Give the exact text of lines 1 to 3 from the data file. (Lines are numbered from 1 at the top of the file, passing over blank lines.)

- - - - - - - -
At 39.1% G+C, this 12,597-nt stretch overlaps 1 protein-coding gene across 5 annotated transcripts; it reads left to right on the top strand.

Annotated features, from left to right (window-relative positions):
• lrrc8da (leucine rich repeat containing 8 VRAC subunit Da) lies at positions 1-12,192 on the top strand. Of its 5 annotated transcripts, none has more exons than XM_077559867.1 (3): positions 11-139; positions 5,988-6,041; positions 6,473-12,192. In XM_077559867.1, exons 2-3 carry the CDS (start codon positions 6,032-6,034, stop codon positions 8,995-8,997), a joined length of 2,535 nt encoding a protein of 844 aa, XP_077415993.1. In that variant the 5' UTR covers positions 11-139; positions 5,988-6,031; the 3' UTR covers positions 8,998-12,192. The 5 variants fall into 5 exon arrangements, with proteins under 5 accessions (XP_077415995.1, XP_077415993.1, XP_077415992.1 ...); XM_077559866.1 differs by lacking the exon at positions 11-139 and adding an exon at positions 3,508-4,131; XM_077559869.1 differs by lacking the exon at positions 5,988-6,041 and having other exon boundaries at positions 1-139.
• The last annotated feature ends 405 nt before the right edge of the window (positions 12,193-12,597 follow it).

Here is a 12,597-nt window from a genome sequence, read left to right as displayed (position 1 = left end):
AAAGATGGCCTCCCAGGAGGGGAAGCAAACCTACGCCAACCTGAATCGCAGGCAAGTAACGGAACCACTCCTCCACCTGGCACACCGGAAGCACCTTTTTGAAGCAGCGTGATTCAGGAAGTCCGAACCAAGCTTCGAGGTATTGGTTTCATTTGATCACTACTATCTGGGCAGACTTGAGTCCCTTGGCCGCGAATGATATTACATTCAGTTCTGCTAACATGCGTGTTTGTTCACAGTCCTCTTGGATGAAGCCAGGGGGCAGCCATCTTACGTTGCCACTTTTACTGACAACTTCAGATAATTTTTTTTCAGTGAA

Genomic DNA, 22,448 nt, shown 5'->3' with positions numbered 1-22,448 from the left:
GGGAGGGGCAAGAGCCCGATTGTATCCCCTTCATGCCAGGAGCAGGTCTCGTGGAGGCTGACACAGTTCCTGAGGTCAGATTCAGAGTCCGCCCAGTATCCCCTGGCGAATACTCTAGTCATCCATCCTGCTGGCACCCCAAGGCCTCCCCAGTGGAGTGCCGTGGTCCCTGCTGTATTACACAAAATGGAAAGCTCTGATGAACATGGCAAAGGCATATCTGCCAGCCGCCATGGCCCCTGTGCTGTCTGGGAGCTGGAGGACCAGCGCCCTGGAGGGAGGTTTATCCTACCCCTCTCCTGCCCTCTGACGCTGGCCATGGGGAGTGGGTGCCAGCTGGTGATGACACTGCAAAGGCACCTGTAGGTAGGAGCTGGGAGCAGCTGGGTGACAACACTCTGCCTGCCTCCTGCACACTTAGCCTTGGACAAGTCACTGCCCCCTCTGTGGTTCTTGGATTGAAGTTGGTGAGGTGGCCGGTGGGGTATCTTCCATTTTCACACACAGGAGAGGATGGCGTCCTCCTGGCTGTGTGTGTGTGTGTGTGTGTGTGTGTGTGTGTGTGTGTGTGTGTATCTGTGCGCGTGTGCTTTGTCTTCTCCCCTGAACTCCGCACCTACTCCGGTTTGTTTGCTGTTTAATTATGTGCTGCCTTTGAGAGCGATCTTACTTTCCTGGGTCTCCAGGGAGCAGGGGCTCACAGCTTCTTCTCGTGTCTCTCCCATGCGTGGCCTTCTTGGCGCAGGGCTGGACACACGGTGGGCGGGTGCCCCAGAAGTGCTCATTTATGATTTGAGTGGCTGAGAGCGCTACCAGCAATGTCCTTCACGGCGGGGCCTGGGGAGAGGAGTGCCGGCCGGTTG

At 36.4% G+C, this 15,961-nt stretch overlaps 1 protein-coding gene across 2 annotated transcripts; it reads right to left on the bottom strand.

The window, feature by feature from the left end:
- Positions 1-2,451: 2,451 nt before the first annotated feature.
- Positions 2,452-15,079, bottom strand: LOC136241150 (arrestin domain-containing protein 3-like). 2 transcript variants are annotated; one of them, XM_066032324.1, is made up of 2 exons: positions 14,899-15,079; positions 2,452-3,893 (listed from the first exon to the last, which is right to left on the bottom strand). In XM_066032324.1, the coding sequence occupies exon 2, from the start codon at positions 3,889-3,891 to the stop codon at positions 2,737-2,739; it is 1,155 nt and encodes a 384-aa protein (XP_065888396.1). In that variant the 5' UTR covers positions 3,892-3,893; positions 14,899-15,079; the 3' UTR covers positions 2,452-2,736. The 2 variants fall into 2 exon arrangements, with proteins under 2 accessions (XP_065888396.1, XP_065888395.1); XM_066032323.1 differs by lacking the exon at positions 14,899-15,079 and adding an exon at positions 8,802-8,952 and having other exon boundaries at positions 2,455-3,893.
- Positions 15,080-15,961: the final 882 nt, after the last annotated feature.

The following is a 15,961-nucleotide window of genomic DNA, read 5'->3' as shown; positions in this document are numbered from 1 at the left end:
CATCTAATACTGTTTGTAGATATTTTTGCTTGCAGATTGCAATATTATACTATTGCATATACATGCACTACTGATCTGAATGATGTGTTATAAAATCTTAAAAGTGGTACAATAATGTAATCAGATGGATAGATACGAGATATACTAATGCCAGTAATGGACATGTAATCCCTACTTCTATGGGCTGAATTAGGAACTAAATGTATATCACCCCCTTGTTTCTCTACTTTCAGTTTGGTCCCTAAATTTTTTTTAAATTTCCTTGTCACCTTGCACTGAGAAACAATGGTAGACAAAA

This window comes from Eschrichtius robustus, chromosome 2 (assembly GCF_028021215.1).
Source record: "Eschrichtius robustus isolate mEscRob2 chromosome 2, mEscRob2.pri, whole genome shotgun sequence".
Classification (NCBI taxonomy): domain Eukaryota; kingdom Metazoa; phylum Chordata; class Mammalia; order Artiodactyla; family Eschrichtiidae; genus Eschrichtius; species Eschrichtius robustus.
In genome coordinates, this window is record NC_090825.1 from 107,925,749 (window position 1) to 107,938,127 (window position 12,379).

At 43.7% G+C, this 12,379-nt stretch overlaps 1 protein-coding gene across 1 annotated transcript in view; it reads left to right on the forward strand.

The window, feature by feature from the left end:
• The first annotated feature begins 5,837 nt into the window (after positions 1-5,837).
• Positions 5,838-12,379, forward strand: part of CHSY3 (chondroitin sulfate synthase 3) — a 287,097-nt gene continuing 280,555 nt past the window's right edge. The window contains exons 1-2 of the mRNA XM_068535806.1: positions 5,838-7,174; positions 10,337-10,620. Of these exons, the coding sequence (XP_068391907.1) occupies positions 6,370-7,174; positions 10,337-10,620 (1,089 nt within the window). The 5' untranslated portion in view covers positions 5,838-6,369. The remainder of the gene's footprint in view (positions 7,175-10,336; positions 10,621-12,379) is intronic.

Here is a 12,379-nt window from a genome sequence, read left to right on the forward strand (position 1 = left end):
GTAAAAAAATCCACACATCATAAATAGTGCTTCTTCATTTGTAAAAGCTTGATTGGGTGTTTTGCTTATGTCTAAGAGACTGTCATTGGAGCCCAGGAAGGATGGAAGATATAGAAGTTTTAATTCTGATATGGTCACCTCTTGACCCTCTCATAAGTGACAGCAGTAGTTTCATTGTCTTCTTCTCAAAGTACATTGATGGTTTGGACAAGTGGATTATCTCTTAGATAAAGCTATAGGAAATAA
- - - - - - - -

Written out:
At 39.1% G+C, this 12,597-nt stretch overlaps 1 protein-coding gene across 5 annotated transcripts; it reads left to right on the top strand.

Annotated features, from left to right (window-relative positions):
• lrrc8da (leucine rich repeat containing 8 VRAC subunit Da) lies at positions 1-12,192 on the top strand. Of its 5 annotated transcripts, none has more exons than XM_077559867.1 (3): positions 11-139; positions 5,988-6,041; positions 6,473-12,192. In XM_077559867.1, exons 2-3 carry the CDS (start codon positions 6,032-6,034, stop codon positions 8,995-8,997), a joined length of 2,535 nt encoding a protein of 844 aa, XP_077415993.1. In that variant the 5' UTR covers positions 11-139; positions 5,988-6,031; the 3' UTR covers positions 8,998-12,192. The 5 variants fall into 5 exon arrangements, with proteins under 5 accessions (XP_077415995.1, XP_077415993.1, XP_077415992.1 ...); XM_077559866.1 differs by lacking the exon at positions 11-139 and adding an exon at positions 3,508-4,131; XM_077559869.1 differs by lacking the exon at positions 5,988-6,041 and having other exon boundaries at positions 1-139.